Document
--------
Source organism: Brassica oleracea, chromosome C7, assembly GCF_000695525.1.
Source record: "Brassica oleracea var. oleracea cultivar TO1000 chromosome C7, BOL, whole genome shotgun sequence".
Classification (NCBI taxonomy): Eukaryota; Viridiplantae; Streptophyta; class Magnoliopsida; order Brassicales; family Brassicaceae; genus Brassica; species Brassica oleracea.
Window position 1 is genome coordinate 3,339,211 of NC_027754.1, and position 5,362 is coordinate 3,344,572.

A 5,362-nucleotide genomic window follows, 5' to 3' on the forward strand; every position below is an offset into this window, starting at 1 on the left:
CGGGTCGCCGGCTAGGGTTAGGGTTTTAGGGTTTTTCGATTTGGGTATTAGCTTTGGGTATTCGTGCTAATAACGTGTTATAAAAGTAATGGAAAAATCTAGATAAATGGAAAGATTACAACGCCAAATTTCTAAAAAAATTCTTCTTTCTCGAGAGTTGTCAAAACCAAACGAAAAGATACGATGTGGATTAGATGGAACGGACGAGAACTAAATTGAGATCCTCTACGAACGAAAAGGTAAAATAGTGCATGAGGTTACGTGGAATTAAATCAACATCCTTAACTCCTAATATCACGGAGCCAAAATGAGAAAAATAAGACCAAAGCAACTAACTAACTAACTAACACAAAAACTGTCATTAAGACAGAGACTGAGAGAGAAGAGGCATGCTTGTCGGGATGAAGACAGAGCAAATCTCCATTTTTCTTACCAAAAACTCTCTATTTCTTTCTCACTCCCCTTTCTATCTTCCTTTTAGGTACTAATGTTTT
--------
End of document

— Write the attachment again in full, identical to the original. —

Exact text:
Source organism: Brassica oleracea, chromosome C7, assembly GCF_000695525.1.
Source record: "Brassica oleracea var. oleracea cultivar TO1000 chromosome C7, BOL, whole genome shotgun sequence".
Classification (NCBI taxonomy): Eukaryota; Viridiplantae; Streptophyta; class Magnoliopsida; order Brassicales; family Brassicaceae; genus Brassica; species Brassica oleracea.
Window position 1 is genome coordinate 3,339,211 of NC_027754.1, and position 5,362 is coordinate 3,344,572.

A 5,362-nucleotide genomic window follows, 5' to 3' on the forward strand; every position below is an offset into this window, starting at 1 on the left:
CGGGTCGCCGGCTAGGGTTAGGGTTTTAGGGTTTTTCGATTTGGGTATTAGCTTTGGGTATTCGTGCTAATAACGTGTTATAAAAGTAATGGAAAAATCTAGATAAATGGAAAGATTACAACGCCAAATTTCTAAAAAAATTCTTCTTTCTCGAGAGTTGTCAAAACCAAACGAAAAGATACGATGTGGATTAGATGGAACGGACGAGAACTAAATTGAGATCCTCTACGAACGAAAAGGTAAAATAGTGCATGAGGTTACGTGGAATTAAATCAACATCCTTAACTCCTAATATCACGGAGCCAAAATGAGAAAAATAAGACCAAAGCAACTAACTAACTAACTAACACAAAAACTGTCATTAAGACAGAGACTGAGAGAGAAGAGGCATGCTTGTCGGGATGAAGACAGAGCAAATCTCCATTTTTCTTACCAAAAACTCTCTATTTCTTTCTCACTCCCCTTTCTATCTTCCTTTTAGGTACTAATGTTTT